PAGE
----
A simple nomogram is available for corneal diameters between 11.6mm and 12.0mm (Figure 1). Measuring the flat K will determine the lens diameter and optimal base curve with 59 percent hioxifilcon A and 49 percent hioxifilcon B materials. This fitting nomogram can predict the lens parameters without going through calculations to determine the lens specifications. It helps customize soft contact lens fitting.

Figure 1. This prescribing nomogram can help you choose lens parameters for hioxifilcon A and hioxifilcon B materials.

Determining Lens Power and Thickness

You can determine lens power by taking a patient's spherical equivalent from his spectacle Rx and correcting for vertex distance. You can look this up on a table such as the one that appears in the Contact Lenses and Solutions Summary, or you can use a computer-based program for "vertexing" the sphere and cylinder to the corneal plane. Traditionally, practitioners would convert the sphere and cylinder to cross-cylinder form and then convert this to the corneal plane using a 'Vertex Chart' before reconverting to a minus-cylinder prescription.

The optimal lens thickness results in the least mass. Ideal lens design provides full corneal coverage while taking into consideration individual patient factors such as comfort, overall corneal oxygen requirements and patient dexterity. If lens manipulation or durability is a problem, use a thicker lens.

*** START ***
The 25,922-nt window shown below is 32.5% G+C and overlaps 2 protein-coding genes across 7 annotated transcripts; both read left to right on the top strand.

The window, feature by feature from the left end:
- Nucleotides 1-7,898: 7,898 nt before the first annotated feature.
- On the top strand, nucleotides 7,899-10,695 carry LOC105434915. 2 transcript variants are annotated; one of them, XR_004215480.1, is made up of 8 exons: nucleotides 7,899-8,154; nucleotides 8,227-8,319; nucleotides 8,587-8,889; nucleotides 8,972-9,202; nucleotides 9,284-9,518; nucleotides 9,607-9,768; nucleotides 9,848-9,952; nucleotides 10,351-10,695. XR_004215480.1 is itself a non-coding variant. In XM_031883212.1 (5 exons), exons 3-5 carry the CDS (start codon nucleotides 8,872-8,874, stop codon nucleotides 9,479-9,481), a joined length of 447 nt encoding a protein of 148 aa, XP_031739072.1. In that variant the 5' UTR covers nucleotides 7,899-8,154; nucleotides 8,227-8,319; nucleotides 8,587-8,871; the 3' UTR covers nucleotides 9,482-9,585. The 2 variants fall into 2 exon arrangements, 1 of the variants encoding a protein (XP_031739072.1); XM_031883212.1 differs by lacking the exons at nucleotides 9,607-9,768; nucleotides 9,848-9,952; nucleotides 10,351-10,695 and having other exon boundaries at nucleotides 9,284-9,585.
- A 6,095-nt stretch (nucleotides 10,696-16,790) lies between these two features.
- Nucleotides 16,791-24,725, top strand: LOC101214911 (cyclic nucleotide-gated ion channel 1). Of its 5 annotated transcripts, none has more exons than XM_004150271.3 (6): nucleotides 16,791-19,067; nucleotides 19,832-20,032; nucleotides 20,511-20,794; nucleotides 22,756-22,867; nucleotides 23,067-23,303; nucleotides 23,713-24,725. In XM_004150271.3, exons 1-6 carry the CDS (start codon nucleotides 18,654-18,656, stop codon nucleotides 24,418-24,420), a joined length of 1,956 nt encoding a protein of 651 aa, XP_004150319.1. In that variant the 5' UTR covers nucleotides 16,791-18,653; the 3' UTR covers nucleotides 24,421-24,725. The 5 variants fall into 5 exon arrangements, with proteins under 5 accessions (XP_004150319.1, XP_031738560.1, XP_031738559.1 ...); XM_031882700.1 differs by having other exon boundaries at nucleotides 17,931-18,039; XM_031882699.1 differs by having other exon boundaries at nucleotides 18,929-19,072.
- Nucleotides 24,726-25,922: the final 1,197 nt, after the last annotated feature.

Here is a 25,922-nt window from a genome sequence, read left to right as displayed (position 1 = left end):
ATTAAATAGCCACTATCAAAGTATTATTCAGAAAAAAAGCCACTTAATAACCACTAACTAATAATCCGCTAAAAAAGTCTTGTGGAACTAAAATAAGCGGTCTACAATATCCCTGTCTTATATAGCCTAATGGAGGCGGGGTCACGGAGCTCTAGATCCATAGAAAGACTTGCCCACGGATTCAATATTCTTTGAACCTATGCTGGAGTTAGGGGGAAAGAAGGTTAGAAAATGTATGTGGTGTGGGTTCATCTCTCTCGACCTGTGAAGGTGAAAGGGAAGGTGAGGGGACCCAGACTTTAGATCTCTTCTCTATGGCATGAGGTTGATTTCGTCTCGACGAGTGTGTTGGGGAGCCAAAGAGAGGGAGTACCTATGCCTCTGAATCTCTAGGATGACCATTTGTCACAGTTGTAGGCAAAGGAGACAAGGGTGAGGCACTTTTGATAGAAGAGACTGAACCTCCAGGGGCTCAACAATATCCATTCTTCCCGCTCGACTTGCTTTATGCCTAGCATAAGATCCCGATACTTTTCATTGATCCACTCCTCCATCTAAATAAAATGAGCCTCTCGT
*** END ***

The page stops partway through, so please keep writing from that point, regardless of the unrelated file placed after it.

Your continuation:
Fitting the Lens

Now that you've designed the best lens for the patient, it's time to actually fit it. Apply the lens and allow 10 minutes to 15 minutes (for lens dehydration) to assess proper fitting relationships. Some lenses dehydrate more than others. Lenses that retain water content don't bind and dry at the end of the day. You can evaluate these lenses soon after you apply them, saving time for both you and the patient. Most lenses can lose up to 11 percent of their water content over the course of the day, which causes excessive binding after eight hours of wear.

The optimal lens has the flattest base curve that centers consistently and doesn't move excessively as a result of blinking or exaggerated eye movements. Remember, lenses may tighten over time, so if in doubt go with the flatter lens. A simple push-up test will verify lens movement and tightness.

The quality of the keratometer mires or retinoscopic reflex can help you ascertain the proper lens fitting relationships. Determine visual acuity and over-refraction with the lens on the eye after total lens adaptation. Over-keratometry or retinoscopic reflex will help establish the optimal lens fit. A steep fit results in clear but wobbly mires immediately after the blink that then become distorted and blurry. A flat fit results in mire distortion that becomes more distorted on the blink. Visual acuity will sharpen momentarily after the blink, but then blur. Additionally, lenses that dehydrate more than expected will have a dull reflex and are associated with decreased visual quality, especially towards the late afternoon and evening.

Evaluating Lens Comfort